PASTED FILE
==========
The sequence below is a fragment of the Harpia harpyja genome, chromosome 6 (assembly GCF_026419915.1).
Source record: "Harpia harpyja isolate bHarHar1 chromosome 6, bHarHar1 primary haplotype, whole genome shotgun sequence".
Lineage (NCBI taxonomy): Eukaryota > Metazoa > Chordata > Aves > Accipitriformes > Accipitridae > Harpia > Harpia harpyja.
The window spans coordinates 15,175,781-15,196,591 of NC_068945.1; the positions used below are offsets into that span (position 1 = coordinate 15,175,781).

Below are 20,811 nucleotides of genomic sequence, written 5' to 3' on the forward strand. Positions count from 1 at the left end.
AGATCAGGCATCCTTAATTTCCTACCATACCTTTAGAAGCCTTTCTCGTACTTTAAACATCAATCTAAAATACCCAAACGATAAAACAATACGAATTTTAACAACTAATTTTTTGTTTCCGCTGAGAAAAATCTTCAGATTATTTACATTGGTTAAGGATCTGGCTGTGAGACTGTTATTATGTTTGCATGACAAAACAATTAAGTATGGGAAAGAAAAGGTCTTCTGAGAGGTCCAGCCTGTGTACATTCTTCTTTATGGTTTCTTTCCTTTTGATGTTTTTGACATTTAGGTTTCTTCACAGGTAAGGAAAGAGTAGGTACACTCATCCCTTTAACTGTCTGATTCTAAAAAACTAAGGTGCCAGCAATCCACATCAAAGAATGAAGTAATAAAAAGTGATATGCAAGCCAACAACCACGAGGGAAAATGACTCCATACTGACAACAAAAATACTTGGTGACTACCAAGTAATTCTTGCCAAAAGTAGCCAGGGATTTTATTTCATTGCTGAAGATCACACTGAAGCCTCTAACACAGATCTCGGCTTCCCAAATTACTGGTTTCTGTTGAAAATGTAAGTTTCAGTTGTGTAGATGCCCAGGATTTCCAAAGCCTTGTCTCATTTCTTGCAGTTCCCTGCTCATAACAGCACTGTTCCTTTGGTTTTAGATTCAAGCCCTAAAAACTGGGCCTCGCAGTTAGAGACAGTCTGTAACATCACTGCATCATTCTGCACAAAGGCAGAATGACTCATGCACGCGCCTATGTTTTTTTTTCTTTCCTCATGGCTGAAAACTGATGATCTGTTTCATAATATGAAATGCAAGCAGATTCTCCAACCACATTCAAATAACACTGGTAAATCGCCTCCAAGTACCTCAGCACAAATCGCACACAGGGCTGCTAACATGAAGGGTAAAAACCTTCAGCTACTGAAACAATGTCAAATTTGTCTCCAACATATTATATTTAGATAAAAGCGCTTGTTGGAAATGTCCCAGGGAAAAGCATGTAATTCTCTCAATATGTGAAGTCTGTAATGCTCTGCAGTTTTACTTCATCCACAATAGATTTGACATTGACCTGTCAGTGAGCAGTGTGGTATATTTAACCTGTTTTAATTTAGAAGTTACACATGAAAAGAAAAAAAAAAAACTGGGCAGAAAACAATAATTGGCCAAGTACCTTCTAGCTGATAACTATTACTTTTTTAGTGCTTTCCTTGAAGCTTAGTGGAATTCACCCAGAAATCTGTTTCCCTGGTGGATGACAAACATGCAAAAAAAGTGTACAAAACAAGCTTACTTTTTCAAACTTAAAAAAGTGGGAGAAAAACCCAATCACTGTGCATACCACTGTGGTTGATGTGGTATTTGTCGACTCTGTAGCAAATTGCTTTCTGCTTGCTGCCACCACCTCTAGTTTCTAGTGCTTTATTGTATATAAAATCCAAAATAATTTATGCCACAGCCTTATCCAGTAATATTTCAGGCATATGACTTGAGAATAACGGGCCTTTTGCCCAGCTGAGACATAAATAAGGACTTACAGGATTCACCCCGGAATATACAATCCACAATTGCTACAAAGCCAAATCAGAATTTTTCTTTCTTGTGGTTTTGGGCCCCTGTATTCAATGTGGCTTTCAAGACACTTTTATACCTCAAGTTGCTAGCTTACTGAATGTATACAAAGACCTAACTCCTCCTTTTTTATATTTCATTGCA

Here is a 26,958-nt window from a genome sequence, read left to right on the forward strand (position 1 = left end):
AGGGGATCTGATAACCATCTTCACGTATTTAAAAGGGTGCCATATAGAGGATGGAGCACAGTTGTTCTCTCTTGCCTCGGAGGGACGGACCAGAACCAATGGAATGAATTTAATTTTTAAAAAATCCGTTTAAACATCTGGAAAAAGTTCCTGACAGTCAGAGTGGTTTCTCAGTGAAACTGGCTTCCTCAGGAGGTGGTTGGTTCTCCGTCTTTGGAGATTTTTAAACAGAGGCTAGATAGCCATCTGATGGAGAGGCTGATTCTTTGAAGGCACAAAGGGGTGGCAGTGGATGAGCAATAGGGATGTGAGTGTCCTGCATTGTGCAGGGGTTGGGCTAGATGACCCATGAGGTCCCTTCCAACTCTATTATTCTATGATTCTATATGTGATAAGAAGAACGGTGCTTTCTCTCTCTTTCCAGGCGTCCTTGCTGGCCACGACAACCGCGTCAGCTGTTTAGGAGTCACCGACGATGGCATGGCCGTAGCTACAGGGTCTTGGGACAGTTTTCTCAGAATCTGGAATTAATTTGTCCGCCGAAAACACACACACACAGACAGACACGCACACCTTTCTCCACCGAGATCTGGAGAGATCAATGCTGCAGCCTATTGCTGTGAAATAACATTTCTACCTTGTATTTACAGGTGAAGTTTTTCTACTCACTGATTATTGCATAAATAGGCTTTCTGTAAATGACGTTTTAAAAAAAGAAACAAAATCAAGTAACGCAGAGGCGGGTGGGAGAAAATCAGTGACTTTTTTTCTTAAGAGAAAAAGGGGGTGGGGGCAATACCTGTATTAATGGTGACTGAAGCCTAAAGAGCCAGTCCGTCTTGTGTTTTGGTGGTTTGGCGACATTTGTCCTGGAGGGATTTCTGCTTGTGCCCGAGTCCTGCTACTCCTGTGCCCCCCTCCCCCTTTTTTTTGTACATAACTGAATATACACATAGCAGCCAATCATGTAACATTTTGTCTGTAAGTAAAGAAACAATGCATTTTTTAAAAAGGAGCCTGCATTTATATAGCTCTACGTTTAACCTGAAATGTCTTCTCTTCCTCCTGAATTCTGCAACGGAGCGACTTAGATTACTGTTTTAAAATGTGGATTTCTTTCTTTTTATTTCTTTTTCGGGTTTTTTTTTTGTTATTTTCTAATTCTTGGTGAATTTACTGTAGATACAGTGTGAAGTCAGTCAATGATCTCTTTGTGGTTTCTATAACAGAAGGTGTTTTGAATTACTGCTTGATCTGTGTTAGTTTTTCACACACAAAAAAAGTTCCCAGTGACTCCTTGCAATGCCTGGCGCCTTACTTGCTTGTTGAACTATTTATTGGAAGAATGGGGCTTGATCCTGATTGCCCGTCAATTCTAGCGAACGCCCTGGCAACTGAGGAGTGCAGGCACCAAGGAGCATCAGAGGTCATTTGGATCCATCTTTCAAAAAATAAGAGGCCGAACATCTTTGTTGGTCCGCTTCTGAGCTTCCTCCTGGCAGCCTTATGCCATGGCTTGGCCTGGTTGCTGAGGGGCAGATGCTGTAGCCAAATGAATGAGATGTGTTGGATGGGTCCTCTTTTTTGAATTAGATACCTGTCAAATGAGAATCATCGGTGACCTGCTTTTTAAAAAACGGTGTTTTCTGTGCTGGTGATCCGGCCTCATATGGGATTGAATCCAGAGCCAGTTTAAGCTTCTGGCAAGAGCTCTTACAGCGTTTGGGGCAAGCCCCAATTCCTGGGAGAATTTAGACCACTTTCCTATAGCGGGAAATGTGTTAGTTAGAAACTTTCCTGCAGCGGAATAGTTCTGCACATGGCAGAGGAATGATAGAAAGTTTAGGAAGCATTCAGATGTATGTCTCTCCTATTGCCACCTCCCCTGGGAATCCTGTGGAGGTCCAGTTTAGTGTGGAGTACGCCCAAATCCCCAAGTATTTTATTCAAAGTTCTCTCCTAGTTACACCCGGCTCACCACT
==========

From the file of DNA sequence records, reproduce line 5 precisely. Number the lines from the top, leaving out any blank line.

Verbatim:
Below are 20,811 nucleotides of genomic sequence, written 5' to 3' on the forward strand. Positions count from 1 at the left end.